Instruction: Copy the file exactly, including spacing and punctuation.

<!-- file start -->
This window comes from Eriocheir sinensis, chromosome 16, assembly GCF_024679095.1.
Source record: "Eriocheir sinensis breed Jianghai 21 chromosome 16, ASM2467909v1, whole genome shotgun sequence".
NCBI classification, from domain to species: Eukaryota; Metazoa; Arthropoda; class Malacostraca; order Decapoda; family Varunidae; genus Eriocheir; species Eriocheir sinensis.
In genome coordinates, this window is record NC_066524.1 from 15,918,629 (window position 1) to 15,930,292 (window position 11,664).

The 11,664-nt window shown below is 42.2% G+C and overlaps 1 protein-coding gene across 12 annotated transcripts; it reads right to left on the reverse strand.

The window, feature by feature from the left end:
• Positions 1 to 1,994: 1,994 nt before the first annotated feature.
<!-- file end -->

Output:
This window comes from Eriocheir sinensis, chromosome 16, assembly GCF_024679095.1.
Source record: "Eriocheir sinensis breed Jianghai 21 chromosome 16, ASM2467909v1, whole genome shotgun sequence".
NCBI classification, from domain to species: Eukaryota; Metazoa; Arthropoda; class Malacostraca; order Decapoda; family Varunidae; genus Eriocheir; species Eriocheir sinensis.
In genome coordinates, this window is record NC_066524.1 from 15,918,629 (window position 1) to 15,930,292 (window position 11,664).

The 11,664-nt window shown below is 42.2% G+C and overlaps 1 protein-coding gene across 12 annotated transcripts; it reads right to left on the reverse strand.

The window, feature by feature from the left end:
• Positions 1 to 1,994: 1,994 nt before the first annotated feature.